For each of the three experiments, we reran the annealing to estimate the optimal parameters for that scenario. As we are not attempting to learn a generalisable function of Pirasa, but rather learn the best parameters for a given auction, over-fitting did not present an issue.

Simulations

For all experiments, we simulate the selected buyers in all three protocols and report the average utilities. Moreover, we state our hypotheses informally, and investigate whether they hold.

Simulation 1: :

We examine a buyer agent with an “EagerSaver” personality. There are no other buyer agents (as competitors) in this setting.

Hypothesis 1: :

We expect the agent to prefer faster (due to eager) and cheaper (due to saver) services. Therefore, we anticipate that the agent would gain higher utility in either direct sales or negotiation protocols. Since there is no competition from other buyers, the simulations should result in a low mean spend for the agent.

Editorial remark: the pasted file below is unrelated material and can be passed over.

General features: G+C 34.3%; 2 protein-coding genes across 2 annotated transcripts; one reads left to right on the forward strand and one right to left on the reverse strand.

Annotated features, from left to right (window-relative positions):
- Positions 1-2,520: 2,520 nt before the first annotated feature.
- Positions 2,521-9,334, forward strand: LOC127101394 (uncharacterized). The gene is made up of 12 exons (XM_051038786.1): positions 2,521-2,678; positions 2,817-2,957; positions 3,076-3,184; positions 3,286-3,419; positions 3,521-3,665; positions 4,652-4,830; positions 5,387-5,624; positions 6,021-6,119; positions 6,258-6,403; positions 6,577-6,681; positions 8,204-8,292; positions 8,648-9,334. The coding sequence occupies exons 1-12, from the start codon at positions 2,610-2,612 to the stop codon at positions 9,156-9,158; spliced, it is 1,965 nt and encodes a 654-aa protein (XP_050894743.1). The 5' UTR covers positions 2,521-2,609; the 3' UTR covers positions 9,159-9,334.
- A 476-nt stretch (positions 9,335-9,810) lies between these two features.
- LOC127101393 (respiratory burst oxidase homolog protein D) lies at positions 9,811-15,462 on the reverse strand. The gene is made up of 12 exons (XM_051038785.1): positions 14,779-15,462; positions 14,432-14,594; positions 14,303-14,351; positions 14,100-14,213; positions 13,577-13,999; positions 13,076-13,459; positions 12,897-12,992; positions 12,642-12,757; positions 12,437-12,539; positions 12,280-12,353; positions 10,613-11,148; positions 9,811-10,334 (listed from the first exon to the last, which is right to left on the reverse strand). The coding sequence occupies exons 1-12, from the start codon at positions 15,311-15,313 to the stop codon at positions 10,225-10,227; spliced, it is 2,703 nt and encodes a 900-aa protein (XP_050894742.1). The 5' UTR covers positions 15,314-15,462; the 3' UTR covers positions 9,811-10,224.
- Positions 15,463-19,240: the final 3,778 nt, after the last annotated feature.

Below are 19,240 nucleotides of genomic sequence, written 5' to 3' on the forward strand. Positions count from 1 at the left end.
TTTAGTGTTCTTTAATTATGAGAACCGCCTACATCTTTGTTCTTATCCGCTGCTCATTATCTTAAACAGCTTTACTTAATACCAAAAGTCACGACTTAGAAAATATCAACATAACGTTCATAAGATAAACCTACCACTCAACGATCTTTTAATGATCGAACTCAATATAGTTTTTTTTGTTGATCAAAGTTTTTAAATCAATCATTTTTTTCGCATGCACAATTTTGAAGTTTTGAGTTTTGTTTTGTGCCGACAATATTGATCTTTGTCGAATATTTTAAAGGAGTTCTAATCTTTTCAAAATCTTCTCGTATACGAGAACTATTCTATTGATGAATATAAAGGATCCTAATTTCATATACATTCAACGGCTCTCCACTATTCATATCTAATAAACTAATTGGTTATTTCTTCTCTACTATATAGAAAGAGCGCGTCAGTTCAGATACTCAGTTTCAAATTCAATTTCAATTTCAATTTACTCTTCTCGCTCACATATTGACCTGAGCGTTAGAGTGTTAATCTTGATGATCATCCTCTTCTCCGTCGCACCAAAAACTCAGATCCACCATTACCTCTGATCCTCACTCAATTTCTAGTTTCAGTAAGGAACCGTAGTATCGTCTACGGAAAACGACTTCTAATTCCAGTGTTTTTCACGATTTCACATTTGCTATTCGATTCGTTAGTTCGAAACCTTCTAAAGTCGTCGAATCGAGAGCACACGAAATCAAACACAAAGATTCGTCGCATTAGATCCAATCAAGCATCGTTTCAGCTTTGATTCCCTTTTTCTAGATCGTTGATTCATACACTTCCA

Simulation 2: :

We examine two buyer agents with “EagerSaver” and “EagerSpender” personalities.

Hypothesis 2: :

Since the EagerSpender agent has a higher propensity to spend, and is more eager than the EagerSaver agent, we expect the EagerSpender agent to out-compete the EagerSaver agent in instances where both agents attempt to bid in the same service. Moreover, since the EagerSpender agent does not care about the price of an item, we anticipate that it would gain higher utility in direct sales protocols.

Simulation 3: :

We examine three buyer agents with all three personalities; “EagerSaver”, “EagerSpender”, “Saver”.

Hypothesis 3: :